II.− [P. anal. de fonction; p. réf. aux pièces d'or anglaises où Saint-George figure en cavalier] La cavalerie de Saint-Georges. L'or dépensé par la diplomatie anglaise pour acheter les adversaires de sa politique :
4. Le « chef du Foreign Office français » avait envoyé les tirailleurs de Marchand opérer au loin contre l'Angleterre : le chef du véritable Foreign Office répondait en envoyant la cavalerie de Saint-Georges manœuvrer dans nos villes contre le cabinet français et les soldats français.
Maurras, Kiel et Tanger, 1914, p. 51.
III.− Arg. Opération fictive entre commerçants simulant une affaire pour se procurer de l'argent auprès d'une banque. [Les autres] complices (...) qu'Elam avait mis dans son bain avec des traites de cavalerie (A. Simonin, J. Bazin, Voilà taxi! 1935, p. 168).

On Efficiency and the Moralization of Capitalism

Since the crisis, Nicolas Sarkozy has shed any neoliberal trappings he once wore and become a great "moralizer of capitalism," an apostle of new, but most often unspecified, regulations to rid the economy of financiarisation (bad) and return us to the halcyon days of yore. Guillermo Calvo and Rudy Loo-Kung take a different view: that deregulation is "socially efficient" even if it yields bubbles that subsequently collapse in crisis. Politicians (and central bankers?) instinctively recognize this, they say, which is why they don't try harder to prick bubbles.

I don't think I buy this argument, but it's intriguing enough to warrant a cogent refutation. Not that I'm about to supply one. It's too early in the morning. Just sayin' ... something to think about. Being a pessimistic sort myself, I can see why society collectively might require periodic infusions of optimism, riskophilic stimuli, as it were. Bubbles might be just the thing ... And what if the good that bubbles do were interred with their sticky residue, while the evil, perpetuated in endless rehashing of the collapse and the "irrationality" of the boom years, cast a pall over enterprise for decades? The moralization of capitalism, Sarko's latest hobby horse, might then be seen less as a virtue than as the tribute paid by vice--Dr. Johnson's definition of hypocrisy.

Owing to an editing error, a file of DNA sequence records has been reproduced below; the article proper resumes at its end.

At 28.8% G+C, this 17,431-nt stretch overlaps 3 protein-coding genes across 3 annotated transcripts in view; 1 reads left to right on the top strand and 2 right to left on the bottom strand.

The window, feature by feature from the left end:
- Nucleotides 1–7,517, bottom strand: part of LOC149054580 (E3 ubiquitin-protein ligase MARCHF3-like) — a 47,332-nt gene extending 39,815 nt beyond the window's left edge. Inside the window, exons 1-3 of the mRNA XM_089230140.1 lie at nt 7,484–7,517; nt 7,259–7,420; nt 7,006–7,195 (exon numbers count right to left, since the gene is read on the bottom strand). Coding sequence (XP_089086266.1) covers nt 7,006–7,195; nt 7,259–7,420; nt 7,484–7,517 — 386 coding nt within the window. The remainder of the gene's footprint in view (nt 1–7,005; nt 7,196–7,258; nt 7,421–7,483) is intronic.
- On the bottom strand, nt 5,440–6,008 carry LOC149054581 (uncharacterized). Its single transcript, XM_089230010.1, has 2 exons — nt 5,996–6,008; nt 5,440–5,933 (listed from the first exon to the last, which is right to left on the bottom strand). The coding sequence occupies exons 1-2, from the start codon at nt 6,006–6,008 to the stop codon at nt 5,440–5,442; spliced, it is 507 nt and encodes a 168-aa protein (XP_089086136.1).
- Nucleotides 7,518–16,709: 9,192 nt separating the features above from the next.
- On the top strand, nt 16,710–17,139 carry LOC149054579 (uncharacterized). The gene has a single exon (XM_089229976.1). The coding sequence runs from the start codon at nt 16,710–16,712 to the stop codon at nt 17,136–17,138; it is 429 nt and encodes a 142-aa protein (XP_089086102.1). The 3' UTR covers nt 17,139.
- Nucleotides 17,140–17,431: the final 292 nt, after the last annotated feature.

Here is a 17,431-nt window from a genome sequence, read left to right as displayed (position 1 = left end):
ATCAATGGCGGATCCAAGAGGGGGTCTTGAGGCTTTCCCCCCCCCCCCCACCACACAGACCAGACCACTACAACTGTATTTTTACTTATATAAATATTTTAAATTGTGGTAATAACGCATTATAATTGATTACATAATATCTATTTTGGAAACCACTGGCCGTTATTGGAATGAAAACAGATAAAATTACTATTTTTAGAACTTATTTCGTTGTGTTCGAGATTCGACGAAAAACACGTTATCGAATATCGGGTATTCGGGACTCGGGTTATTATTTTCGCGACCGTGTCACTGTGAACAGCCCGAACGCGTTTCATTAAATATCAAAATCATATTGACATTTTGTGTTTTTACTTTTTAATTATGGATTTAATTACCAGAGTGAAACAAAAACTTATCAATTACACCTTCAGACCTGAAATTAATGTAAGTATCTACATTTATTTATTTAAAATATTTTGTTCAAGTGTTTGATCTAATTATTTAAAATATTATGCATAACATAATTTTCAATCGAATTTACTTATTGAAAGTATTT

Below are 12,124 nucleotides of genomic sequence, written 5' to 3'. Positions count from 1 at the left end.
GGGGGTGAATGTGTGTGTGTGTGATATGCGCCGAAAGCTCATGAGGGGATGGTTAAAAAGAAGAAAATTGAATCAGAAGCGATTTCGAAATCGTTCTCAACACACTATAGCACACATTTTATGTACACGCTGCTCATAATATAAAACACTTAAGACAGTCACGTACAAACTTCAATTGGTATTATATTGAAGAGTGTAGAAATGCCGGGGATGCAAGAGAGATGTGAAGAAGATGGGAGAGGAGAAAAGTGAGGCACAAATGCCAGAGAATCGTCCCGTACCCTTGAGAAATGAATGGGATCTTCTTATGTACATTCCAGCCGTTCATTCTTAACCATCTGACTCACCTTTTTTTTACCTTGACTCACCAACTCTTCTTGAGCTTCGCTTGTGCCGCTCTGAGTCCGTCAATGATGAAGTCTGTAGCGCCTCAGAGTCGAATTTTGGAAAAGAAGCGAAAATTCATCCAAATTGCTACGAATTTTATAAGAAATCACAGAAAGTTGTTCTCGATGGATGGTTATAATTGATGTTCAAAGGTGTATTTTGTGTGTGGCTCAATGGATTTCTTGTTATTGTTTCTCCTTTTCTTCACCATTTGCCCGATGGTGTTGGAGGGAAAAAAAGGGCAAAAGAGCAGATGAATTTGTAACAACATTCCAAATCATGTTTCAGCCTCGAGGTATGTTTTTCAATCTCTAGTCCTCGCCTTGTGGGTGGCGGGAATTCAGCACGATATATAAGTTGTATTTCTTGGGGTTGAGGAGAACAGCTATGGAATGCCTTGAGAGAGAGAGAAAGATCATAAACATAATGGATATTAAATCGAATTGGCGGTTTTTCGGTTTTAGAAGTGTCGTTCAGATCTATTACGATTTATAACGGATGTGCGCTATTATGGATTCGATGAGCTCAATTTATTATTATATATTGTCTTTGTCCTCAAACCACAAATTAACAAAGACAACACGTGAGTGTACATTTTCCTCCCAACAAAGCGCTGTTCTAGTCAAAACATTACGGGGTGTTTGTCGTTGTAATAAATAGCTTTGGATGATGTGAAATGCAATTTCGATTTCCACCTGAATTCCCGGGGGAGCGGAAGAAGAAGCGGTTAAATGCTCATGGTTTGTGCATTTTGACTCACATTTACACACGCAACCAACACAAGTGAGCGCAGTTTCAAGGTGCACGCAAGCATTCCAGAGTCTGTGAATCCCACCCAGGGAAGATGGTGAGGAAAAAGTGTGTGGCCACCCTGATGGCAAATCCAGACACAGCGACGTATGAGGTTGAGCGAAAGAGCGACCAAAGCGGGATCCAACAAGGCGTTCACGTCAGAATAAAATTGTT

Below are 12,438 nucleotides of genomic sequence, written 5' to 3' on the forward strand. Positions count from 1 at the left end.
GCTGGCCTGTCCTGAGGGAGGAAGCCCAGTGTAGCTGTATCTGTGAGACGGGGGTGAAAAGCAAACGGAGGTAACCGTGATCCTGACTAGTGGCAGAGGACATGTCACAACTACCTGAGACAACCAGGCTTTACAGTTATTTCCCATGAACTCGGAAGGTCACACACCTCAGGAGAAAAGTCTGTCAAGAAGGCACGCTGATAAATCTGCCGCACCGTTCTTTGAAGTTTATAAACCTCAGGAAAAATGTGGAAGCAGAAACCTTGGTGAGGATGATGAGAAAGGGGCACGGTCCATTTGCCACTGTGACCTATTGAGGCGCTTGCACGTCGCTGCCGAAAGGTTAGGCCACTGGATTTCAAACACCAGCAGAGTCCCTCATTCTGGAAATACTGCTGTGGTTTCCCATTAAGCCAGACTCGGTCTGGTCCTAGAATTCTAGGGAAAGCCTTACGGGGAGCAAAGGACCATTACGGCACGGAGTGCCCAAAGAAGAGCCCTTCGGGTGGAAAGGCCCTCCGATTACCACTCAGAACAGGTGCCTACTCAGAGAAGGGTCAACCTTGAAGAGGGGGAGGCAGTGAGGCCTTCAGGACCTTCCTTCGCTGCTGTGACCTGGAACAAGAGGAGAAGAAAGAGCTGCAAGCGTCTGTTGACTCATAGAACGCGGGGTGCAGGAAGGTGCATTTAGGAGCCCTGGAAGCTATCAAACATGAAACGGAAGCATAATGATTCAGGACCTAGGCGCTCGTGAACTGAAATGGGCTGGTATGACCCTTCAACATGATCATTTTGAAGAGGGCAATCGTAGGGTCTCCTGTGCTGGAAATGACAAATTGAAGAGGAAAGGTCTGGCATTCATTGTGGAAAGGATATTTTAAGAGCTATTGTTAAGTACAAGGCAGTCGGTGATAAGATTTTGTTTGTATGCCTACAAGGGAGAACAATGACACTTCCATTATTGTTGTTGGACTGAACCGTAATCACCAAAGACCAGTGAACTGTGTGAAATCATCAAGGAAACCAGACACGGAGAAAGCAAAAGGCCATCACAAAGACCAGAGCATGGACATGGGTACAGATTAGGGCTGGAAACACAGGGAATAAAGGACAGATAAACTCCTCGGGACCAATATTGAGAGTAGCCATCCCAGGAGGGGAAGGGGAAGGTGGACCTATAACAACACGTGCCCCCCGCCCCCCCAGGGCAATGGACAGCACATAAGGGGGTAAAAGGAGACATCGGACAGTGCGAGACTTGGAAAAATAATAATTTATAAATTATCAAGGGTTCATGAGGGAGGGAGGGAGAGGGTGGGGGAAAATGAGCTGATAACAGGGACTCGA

ADDENDUM: Of course there's also the "Rahm Emanuel dictum": "A crisis is too important to waste." In other words, the possibility of fundamental reform in a political system choked by a surfeit of veto points depends on periodic crises and the clamor for effective action that they generate. Collapsing bubbles are thus a catalyst for necessary change. On the other hand, simply standing Calvo and Loo-Kung on their head ignores, as they do, the distribution of the costs of bubbles. Even if the social benefit exceeds the social cost, the distribution of benefits in both the expansive and contractive phases may militate against accepting a positive balance as optimal.

Bien Dit!


C.H., at Rationalité Limitée, discusses l'emprunt national:

François Fillon, à propos du “grand emprunt national” qui non, “n’est pas un plan de relance” :

Pour moi, il est absolument essentiel que pas un euro ne soit utilisé à des dépenses qui ne seraient pas des dépenses utiles“.

Hum, que faut-il comprendre ? Qu’en temps normal (i.e. quand on ne fait pas tout un bazar autour de ce qui, pour tout Etat, est quelque chose de tout à fait banal : emprunter), les ressources sont dépensées n’importe comment ? Mine de rien, le premier ministre laisse quand même entendre qu’il arrive à l’Etat français de faire des dépenses inutiles. C’est pas un scoop vous me direz…


On the same subject, Arthur Charpentier offers a lovely saying that he attributes to Edgar Faure: "Ce n'est pas la girouette qui tourne, c'est le vent,"along with a pertinent comment on the lack of government pedagogy about the changes in economic policy.